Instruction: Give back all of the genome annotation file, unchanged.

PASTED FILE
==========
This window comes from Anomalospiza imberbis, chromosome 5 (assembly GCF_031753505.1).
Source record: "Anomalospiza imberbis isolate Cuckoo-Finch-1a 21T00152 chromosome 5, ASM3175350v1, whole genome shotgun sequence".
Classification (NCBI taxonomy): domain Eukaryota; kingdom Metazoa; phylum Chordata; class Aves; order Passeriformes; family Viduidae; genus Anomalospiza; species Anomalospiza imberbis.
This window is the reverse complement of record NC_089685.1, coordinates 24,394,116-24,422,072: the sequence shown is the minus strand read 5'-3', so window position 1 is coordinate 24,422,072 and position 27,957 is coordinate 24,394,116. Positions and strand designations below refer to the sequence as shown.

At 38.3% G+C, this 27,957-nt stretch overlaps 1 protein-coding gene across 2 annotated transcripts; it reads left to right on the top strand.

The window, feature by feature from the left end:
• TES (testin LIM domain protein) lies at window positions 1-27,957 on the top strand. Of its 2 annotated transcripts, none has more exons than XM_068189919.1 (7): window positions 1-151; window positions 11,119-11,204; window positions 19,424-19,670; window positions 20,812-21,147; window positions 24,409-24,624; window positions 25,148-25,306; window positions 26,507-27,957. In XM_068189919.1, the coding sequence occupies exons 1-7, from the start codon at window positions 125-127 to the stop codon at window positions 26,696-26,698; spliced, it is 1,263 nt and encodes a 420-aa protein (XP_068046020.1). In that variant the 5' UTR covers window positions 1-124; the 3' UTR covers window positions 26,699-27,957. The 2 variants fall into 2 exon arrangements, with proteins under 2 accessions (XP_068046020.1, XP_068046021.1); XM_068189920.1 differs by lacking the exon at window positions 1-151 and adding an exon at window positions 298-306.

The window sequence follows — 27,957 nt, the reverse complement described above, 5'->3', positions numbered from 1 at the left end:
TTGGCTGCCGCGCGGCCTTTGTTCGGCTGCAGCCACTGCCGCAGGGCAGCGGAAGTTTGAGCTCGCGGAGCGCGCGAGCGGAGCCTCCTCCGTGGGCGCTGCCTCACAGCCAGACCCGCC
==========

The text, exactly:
This window comes from Anomalospiza imberbis, chromosome 5 (assembly GCF_031753505.1).
Source record: "Anomalospiza imberbis isolate Cuckoo-Finch-1a 21T00152 chromosome 5, ASM3175350v1, whole genome shotgun sequence".
Classification (NCBI taxonomy): domain Eukaryota; kingdom Metazoa; phylum Chordata; class Aves; order Passeriformes; family Viduidae; genus Anomalospiza; species Anomalospiza imberbis.
This window is the reverse complement of record NC_089685.1, coordinates 24,394,116-24,422,072: the sequence shown is the minus strand read 5'-3', so window position 1 is coordinate 24,422,072 and position 27,957 is coordinate 24,394,116. Positions and strand designations below refer to the sequence as shown.

At 38.3% G+C, this 27,957-nt stretch overlaps 1 protein-coding gene across 2 annotated transcripts; it reads left to right on the top strand.

The window, feature by feature from the left end:
• TES (testin LIM domain protein) lies at window positions 1-27,957 on the top strand. Of its 2 annotated transcripts, none has more exons than XM_068189919.1 (7): window positions 1-151; window positions 11,119-11,204; window positions 19,424-19,670; window positions 20,812-21,147; window positions 24,409-24,624; window positions 25,148-25,306; window positions 26,507-27,957. In XM_068189919.1, the coding sequence occupies exons 1-7, from the start codon at window positions 125-127 to the stop codon at window positions 26,696-26,698; spliced, it is 1,263 nt and encodes a 420-aa protein (XP_068046020.1). In that variant the 5' UTR covers window positions 1-124; the 3' UTR covers window positions 26,699-27,957. The 2 variants fall into 2 exon arrangements, with proteins under 2 accessions (XP_068046020.1, XP_068046021.1); XM_068189920.1 differs by lacking the exon at window positions 1-151 and adding an exon at window positions 298-306.

The window sequence follows — 27,957 nt, the reverse complement described above, 5'->3', positions numbered from 1 at the left end:
TTGGCTGCCGCGCGGCCTTTGTTCGGCTGCAGCCACTGCCGCAGGGCAGCGGAAGTTTGAGCTCGCGGAGCGCGCGAGCGGAGCCTCCTCCGTGGGCGCTGCCTCACAGCCAGACCCGCC